It's November, which in my mind is the month featuring two great things worth celebrating: 1) bountiful harvests and gratitude (tip o' the cap to my favorite holiday, Thanksgiving), and 2) kids music. This was the sixth year for the Fids and Kamily Awards, and this weekend the list of the top kids and family music of the year was announced, led by Recess Monkey's win for FLYING!. Every year it's hard for judges to pick out their individual ten favorite albums of the year, but I heard that complaint more so this year than ever. It's one of the reasons I came up with the idea for F&K -- ask me tomorrow what my ten favorite albums of the year were, and you're liable to get a different answer than what I gave in my F&K vote. But crowdsourcing the thing helps even out those ups and downs and personal idiosyncratic preferences. F&K's 29 judges this year (the largest judge pool in our history) listen to a lot of music and the list that resulted is a great list to share with friends who aren't yet completely clued in to this kids music resurgence. Thanks as always to my fellow F&K coordinators Bill Childs and Gwyneth Butera and of course to all the judges. Thanks, too, to Jeff Bogle for updating the F&K logo. It was fun -- let's vote next year, OK? Complete list of winners after the jump.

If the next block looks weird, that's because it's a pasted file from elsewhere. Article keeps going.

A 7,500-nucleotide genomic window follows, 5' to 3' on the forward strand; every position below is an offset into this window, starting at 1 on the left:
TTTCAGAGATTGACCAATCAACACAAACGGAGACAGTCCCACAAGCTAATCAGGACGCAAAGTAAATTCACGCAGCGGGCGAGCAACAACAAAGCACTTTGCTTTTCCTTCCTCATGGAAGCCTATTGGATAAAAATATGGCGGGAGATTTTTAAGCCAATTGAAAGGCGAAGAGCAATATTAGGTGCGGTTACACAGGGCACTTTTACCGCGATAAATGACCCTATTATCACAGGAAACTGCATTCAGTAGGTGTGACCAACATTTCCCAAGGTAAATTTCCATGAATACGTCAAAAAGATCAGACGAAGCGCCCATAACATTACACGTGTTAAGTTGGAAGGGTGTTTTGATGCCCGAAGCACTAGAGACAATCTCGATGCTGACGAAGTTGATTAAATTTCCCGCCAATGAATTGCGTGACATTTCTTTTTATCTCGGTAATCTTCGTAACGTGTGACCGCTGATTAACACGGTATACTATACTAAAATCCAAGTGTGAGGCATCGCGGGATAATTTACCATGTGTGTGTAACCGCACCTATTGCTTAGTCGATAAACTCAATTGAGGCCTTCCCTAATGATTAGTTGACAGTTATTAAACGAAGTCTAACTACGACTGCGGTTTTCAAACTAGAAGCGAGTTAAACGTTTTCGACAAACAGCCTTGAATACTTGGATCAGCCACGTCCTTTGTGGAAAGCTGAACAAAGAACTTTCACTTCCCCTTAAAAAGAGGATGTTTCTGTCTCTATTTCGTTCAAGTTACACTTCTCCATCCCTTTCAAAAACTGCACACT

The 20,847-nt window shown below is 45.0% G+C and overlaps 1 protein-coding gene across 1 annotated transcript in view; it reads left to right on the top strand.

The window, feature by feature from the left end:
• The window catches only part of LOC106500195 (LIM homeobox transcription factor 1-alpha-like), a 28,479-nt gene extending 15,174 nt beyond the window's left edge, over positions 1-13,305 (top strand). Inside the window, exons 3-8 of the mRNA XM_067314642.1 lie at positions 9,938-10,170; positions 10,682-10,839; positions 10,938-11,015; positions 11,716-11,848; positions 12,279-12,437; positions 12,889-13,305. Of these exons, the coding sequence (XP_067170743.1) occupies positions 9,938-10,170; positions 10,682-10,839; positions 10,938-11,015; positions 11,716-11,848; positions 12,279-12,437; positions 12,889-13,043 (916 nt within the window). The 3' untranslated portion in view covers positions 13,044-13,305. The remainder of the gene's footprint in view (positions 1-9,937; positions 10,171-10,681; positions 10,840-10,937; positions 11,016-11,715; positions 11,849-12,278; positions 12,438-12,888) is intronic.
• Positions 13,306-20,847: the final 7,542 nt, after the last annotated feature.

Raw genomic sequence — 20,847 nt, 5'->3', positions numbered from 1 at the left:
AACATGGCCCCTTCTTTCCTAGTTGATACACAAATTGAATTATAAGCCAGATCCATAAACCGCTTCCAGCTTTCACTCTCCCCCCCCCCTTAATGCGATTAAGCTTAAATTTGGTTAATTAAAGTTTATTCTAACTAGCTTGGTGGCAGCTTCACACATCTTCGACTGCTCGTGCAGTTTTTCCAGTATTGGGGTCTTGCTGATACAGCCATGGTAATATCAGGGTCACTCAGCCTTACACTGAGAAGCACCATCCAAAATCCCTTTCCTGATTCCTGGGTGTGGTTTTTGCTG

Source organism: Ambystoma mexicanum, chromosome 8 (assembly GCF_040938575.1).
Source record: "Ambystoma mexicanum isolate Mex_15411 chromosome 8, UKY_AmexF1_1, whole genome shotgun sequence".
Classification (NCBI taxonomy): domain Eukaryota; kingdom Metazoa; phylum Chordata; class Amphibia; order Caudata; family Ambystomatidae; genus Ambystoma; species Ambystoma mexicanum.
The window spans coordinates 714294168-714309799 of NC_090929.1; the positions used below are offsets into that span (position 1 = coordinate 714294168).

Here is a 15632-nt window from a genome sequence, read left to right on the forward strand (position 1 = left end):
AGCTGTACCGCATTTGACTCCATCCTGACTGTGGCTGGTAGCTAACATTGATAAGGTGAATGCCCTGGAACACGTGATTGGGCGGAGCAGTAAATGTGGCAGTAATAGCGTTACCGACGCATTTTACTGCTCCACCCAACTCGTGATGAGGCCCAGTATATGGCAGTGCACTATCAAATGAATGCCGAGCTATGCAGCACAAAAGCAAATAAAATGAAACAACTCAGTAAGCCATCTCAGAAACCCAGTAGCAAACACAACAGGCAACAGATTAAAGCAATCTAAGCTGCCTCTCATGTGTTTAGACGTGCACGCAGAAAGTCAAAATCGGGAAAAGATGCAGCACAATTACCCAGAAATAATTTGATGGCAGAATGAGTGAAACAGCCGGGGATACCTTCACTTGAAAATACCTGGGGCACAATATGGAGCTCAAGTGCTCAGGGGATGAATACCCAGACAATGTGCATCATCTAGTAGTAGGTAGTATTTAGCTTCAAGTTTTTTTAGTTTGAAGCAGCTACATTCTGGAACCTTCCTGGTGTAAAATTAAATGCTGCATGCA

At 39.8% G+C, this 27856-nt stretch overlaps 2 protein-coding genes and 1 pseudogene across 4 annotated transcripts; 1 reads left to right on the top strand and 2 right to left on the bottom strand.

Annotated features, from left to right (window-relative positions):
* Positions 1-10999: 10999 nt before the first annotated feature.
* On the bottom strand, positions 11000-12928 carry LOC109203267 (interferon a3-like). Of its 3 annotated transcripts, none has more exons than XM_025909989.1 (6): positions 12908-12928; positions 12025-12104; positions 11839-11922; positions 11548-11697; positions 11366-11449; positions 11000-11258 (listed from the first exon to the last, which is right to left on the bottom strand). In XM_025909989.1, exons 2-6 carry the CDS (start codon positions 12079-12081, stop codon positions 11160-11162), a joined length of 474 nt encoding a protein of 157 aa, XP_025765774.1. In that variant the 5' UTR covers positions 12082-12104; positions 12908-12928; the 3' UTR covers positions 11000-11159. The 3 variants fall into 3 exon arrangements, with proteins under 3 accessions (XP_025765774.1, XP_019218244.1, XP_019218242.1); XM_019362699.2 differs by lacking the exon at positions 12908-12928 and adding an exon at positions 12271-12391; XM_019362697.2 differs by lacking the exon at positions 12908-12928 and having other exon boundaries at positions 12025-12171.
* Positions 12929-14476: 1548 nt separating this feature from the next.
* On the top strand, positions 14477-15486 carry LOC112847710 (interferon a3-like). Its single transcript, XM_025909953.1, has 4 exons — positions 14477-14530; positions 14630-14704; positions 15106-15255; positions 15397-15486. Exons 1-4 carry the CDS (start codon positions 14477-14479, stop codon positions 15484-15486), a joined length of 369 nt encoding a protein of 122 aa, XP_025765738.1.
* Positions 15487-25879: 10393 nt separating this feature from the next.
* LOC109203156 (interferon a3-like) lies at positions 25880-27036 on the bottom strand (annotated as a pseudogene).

The Muppet Movie is a hard act to follow. Released in 1979, there have been a number of Muppet attempts to duplicate the first film's magic, none of which quite succeeded. I think that's due primarily to the first film's soundtrack, written by Paul Williams and Kenny Ascher, which was nominated for an Oscar, and remains today a source of inspiration and cover songs. Now comes the latest attempt, the Disney-produced movie The Muppets, which is released on Wednesday, Nov. 23rd, starring Jason Segel, Amy Adams, Chris Cooper, and, yes, a whole bunch of Muppets. Let's get this out of the way up front -- The Muppets Original Soundtrack isn't as good as the soundtrack to The Muppet Movie. It's too closely tied to the movie for the most part to provide the universality that the Williams-Ascher tunes did. But. Once you drop the notion that this is going to be as timeless as songs like "Rainbow Connection," you (and your kids) can enjoy the music from The Muppets on its own terms -- as a very good movie musical, fitting well into Disney's storied movie-musical history. It's not like you need to see the movie in order to understand what you're getting into (and I couldn't make the pre-release press screenings so I lack the context for the songs), but the soundtrack lays it out pretty clearly, even adding about 15 dialogue interstitials from the movie. So that means you have familiar tropes like the character-introducing opening number (the excellent "Life's a Happy Song"), Act 2 conflict songs ("Me Party," featuring a duet between Amy Adams and Miss Piggy), and the-song-where-the-villain-gets-to-shine ("Let's Talk About Me," which features couplets like "I got more cheddar than super-size nachos / I got cashflow like Robert has DeNiros"). Those songs and one more were written by Bret McKenzie (Flight of the Conchords), who was music supervisor for the soundtrack and who, therefore, can be blamed for the inclusion of Starship's "We Built This City" on it as well. (Seriously, I don't care how funny the scene is in the movie -- was there no other song that would have worked?) There are a lot of nods in the direction of longtime fans, such as Kermit's "Pictures in My Head" or Fozzie's cover band The Moopets "covering" "Rainbow Connection." The parents who'll be watching the movie will also be entertained -- the barbershop quartet version of Nirvana's "Smells Like Teen Spirit" sent the internet into spasms of (totally appropriate) apoplexy, and the Camilla and the Chickens version of "Forget You" (which I like to think of as "Cluck You") is a nifty way to satisfy the mixed audience for the PG movie. You can ignore the mostly superfluous cameos (I would not advise Joanna Newsom and Feist superfans to buy this soundtrack solely for their blink-and-you'll-miss-'em appearances), though Andrew Bird's performance on the "The Whistling Caruso" is cool and actually plot-relevant. You can hear samples from the soundtrack here. It's totally appropriate for kids of all ages, though I don't expect kids under the age of 5 to be that interested. In the end, is The Muppets an album you'd listen to from start to finish solely for the music? Probably not. But as a complement to what appears to be (sight unseen) a solid entry in the Muppet canon, it works very well. It's recommended for any family who enjoyed the movie and wants to relive the musical high points. Disclosure: I was provided with an electronic copy of the album for possible review.